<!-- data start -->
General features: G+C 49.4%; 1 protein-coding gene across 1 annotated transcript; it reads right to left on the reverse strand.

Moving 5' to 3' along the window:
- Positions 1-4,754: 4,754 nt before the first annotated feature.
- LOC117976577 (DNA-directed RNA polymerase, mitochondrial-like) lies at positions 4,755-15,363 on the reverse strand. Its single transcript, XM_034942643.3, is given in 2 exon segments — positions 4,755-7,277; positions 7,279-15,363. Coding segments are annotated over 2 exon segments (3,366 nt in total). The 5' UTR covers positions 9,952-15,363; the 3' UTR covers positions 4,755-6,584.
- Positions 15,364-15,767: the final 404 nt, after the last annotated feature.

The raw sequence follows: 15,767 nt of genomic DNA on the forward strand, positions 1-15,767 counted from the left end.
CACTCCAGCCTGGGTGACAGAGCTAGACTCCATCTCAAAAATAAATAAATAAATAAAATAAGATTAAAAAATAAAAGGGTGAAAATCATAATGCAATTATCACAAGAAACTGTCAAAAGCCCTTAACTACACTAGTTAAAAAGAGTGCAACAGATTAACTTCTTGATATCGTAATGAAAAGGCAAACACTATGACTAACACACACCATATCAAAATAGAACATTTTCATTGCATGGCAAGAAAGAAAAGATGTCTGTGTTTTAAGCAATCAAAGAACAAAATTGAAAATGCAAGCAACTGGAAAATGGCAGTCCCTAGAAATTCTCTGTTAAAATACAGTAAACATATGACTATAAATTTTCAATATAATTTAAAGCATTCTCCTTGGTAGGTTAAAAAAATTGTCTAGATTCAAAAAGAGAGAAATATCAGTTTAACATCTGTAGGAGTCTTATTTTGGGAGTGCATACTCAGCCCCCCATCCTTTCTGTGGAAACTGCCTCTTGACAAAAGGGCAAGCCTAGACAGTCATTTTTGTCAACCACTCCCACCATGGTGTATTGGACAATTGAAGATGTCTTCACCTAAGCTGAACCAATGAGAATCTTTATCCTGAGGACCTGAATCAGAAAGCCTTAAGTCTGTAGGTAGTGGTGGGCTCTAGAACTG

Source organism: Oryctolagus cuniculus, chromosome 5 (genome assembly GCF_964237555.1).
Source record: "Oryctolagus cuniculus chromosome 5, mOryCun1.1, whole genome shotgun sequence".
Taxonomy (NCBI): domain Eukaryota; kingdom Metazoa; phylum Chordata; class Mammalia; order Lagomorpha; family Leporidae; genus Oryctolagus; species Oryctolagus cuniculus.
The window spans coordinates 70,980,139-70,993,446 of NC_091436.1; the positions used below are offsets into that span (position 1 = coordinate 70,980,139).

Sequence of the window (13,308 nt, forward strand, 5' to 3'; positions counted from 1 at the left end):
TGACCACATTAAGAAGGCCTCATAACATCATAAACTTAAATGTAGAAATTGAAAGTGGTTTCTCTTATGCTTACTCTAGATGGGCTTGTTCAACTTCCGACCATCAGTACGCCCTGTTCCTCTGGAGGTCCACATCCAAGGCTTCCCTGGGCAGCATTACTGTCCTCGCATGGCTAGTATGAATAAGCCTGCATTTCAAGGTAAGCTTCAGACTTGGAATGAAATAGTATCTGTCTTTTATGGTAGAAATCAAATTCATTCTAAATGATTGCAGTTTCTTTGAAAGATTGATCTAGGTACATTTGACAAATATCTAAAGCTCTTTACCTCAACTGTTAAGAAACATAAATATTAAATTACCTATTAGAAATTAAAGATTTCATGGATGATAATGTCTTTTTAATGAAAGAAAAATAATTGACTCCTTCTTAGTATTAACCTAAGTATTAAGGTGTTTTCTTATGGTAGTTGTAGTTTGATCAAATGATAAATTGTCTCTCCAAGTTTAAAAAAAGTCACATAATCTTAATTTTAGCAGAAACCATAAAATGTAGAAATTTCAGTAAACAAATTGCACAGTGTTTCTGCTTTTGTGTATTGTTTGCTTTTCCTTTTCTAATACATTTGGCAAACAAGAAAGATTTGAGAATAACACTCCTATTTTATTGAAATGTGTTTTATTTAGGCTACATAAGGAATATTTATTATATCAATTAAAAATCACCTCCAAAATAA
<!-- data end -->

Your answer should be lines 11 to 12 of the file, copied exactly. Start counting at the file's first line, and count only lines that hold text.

The window spans coordinates 70,980,139-70,993,446 of NC_091436.1; the positions used below are offsets into that span (position 1 = coordinate 70,980,139).

Sequence of the window (13,308 nt, forward strand, 5' to 3'; positions counted from 1 at the left end):